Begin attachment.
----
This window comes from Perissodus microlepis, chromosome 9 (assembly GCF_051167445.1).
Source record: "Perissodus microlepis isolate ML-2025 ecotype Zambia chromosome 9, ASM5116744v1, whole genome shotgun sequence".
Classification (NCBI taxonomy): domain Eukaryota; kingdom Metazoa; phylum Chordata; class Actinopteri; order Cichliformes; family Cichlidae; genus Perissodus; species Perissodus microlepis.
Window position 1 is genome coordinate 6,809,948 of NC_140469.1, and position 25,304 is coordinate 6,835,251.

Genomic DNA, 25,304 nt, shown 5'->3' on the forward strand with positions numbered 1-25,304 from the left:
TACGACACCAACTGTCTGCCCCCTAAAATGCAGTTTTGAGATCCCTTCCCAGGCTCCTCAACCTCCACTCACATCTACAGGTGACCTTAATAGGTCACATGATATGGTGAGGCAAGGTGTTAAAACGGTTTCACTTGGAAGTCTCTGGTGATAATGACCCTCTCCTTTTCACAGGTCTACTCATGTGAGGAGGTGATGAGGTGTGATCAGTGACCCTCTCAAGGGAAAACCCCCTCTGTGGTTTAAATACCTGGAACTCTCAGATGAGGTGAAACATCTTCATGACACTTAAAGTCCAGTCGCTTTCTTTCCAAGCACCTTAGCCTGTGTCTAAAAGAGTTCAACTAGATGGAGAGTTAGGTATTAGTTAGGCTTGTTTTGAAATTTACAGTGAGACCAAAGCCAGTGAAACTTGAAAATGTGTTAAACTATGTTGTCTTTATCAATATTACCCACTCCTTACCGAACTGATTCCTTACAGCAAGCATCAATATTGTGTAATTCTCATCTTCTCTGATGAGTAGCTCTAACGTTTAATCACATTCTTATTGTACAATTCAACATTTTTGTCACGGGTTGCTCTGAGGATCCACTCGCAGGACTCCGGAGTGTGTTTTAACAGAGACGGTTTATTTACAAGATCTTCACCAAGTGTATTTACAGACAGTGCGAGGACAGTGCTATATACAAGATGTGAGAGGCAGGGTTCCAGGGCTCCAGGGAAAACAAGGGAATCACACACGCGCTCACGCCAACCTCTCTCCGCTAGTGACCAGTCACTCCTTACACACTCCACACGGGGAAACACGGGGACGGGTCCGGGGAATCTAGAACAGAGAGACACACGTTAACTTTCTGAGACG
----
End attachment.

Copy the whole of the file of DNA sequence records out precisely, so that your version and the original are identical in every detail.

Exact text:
This window comes from Perissodus microlepis, chromosome 9 (assembly GCF_051167445.1).
Source record: "Perissodus microlepis isolate ML-2025 ecotype Zambia chromosome 9, ASM5116744v1, whole genome shotgun sequence".
Classification (NCBI taxonomy): domain Eukaryota; kingdom Metazoa; phylum Chordata; class Actinopteri; order Cichliformes; family Cichlidae; genus Perissodus; species Perissodus microlepis.
Window position 1 is genome coordinate 6,809,948 of NC_140469.1, and position 25,304 is coordinate 6,835,251.

Genomic DNA, 25,304 nt, shown 5'->3' on the forward strand with positions numbered 1-25,304 from the left:
TACGACACCAACTGTCTGCCCCCTAAAATGCAGTTTTGAGATCCCTTCCCAGGCTCCTCAACCTCCACTCACATCTACAGGTGACCTTAATAGGTCACATGATATGGTGAGGCAAGGTGTTAAAACGGTTTCACTTGGAAGTCTCTGGTGATAATGACCCTCTCCTTTTCACAGGTCTACTCATGTGAGGAGGTGATGAGGTGTGATCAGTGACCCTCTCAAGGGAAAACCCCCTCTGTGGTTTAAATACCTGGAACTCTCAGATGAGGTGAAACATCTTCATGACACTTAAAGTCCAGTCGCTTTCTTTCCAAGCACCTTAGCCTGTGTCTAAAAGAGTTCAACTAGATGGAGAGTTAGGTATTAGTTAGGCTTGTTTTGAAATTTACAGTGAGACCAAAGCCAGTGAAACTTGAAAATGTGTTAAACTATGTTGTCTTTATCAATATTACCCACTCCTTACCGAACTGATTCCTTACAGCAAGCATCAATATTGTGTAATTCTCATCTTCTCTGATGAGTAGCTCTAACGTTTAATCACATTCTTATTGTACAATTCAACATTTTTGTCACGGGTTGCTCTGAGGATCCACTCGCAGGACTCCGGAGTGTGTTTTAACAGAGACGGTTTATTTACAAGATCTTCACCAAGTGTATTTACAGACAGTGCGAGGACAGTGCTATATACAAGATGTGAGAGGCAGGGTTCCAGGGCTCCAGGGAAAACAAGGGAATCACACACGCGCTCACGCCAACCTCTCTCCGCTAGTGACCAGTCACTCCTTACACACTCCACACGGGGAAACACGGGGACGGGTCCGGGGAATCTAGAACAGAGAGACACACGTTAACTTTCTGAGACG